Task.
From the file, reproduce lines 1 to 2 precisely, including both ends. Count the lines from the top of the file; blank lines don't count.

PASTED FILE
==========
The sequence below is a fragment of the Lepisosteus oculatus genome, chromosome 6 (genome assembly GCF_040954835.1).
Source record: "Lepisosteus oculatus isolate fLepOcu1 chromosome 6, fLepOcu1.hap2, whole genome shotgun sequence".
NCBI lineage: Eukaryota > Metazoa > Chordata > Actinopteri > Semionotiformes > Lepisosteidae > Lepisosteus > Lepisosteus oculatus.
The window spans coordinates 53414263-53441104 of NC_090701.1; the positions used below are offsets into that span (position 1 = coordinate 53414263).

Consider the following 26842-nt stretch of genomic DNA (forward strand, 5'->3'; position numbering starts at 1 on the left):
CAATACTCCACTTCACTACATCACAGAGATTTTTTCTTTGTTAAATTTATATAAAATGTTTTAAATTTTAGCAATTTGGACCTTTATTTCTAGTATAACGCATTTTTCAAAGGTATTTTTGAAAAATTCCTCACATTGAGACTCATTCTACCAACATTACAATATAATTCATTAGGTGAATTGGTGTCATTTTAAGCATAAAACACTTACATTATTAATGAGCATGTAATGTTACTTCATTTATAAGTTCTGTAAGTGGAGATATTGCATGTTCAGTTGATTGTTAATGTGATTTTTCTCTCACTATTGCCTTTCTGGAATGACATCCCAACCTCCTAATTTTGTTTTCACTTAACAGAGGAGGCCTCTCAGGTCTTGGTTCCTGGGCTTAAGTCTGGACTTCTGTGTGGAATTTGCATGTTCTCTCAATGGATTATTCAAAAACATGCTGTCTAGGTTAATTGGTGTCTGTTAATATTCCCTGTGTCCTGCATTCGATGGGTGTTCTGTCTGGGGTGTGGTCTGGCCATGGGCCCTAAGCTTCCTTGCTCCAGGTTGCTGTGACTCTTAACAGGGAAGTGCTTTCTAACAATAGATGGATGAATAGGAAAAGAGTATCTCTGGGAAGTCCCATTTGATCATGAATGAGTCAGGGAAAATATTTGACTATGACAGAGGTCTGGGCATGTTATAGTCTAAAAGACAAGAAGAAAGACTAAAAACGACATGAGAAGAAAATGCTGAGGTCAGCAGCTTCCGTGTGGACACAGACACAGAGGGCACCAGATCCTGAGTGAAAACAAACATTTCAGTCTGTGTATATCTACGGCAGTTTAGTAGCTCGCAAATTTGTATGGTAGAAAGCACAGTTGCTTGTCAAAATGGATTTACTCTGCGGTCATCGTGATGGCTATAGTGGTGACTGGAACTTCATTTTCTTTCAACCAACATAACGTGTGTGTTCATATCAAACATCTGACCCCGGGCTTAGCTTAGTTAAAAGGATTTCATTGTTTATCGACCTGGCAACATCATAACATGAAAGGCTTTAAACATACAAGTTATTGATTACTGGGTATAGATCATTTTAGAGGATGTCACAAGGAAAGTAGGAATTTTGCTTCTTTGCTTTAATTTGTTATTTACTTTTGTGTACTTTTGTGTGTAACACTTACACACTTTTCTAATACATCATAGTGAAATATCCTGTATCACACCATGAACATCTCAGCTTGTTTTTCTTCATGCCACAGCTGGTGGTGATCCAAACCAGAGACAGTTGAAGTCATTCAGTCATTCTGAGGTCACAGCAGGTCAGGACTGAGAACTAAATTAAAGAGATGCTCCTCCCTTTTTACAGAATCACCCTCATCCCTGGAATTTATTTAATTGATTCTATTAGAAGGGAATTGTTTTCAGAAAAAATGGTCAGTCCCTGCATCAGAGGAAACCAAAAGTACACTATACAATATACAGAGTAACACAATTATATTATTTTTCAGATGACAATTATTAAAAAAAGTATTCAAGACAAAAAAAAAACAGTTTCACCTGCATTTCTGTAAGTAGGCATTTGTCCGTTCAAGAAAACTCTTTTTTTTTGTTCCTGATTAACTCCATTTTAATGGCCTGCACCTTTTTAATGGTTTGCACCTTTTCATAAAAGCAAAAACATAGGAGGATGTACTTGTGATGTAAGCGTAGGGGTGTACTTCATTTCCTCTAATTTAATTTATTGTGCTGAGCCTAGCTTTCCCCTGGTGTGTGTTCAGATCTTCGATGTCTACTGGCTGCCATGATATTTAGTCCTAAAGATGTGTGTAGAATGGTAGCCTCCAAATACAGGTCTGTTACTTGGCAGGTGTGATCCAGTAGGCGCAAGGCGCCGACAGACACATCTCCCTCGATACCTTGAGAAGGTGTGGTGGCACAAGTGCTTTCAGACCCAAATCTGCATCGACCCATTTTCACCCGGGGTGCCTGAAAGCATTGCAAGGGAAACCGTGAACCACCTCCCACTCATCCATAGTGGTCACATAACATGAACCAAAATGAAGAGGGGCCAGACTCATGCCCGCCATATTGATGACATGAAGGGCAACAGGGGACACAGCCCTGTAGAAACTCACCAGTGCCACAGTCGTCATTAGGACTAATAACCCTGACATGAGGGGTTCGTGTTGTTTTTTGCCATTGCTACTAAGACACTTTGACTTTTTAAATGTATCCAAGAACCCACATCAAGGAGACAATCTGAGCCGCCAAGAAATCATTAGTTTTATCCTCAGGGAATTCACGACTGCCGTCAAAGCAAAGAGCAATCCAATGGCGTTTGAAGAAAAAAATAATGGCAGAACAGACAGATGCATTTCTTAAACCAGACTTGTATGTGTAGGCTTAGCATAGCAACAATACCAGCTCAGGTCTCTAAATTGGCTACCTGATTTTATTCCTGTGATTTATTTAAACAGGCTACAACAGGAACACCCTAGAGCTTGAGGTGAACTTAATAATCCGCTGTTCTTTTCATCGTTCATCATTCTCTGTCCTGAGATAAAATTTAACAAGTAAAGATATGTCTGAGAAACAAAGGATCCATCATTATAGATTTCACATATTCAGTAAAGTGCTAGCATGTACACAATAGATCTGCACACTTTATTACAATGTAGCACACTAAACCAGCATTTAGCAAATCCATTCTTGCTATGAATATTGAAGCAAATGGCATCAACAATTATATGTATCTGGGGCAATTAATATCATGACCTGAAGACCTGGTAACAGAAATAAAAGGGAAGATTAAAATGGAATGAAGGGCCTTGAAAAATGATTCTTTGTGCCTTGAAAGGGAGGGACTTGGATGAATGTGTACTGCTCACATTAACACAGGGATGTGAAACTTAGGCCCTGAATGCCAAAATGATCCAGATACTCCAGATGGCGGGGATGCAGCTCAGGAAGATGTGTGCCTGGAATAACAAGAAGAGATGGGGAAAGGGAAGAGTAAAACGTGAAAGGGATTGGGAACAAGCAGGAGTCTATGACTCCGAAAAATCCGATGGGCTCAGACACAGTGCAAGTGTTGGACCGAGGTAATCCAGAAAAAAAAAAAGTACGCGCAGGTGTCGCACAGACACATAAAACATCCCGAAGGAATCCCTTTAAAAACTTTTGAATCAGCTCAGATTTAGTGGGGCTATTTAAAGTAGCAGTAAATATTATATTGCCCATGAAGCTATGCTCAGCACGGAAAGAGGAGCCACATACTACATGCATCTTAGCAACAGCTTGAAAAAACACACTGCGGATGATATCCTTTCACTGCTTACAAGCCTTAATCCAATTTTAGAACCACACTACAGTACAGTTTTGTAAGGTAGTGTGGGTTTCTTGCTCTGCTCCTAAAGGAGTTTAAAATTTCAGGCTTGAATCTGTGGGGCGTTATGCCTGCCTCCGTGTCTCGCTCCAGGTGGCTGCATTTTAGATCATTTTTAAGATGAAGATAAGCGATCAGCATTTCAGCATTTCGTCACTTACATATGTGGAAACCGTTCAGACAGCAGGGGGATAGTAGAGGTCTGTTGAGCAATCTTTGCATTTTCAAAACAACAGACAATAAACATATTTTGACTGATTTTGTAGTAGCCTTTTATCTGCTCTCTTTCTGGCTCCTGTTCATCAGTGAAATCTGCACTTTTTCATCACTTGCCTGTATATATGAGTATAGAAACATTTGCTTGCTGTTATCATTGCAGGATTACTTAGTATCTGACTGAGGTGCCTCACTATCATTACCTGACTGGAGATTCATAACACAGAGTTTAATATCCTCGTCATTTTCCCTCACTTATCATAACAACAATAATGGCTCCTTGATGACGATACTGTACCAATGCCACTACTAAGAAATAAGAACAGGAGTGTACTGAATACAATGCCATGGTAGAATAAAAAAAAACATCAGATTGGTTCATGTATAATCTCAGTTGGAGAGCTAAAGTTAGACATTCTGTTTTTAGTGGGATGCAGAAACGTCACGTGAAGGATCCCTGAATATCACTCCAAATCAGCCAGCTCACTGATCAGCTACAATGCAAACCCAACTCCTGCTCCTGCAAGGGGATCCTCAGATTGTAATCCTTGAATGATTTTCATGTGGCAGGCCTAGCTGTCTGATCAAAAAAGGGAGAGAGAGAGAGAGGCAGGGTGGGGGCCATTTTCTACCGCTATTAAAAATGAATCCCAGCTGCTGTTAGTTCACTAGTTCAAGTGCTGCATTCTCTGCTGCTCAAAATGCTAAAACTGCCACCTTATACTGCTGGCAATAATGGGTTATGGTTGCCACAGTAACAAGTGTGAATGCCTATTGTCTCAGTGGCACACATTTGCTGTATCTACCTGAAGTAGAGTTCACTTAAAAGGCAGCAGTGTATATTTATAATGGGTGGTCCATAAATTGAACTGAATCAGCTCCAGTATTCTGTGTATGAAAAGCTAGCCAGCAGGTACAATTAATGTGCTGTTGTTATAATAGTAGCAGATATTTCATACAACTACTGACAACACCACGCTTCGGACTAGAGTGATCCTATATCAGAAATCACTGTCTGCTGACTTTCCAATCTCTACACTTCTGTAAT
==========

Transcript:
The sequence below is a fragment of the Lepisosteus oculatus genome, chromosome 6 (genome assembly GCF_040954835.1).
Source record: "Lepisosteus oculatus isolate fLepOcu1 chromosome 6, fLepOcu1.hap2, whole genome shotgun sequence".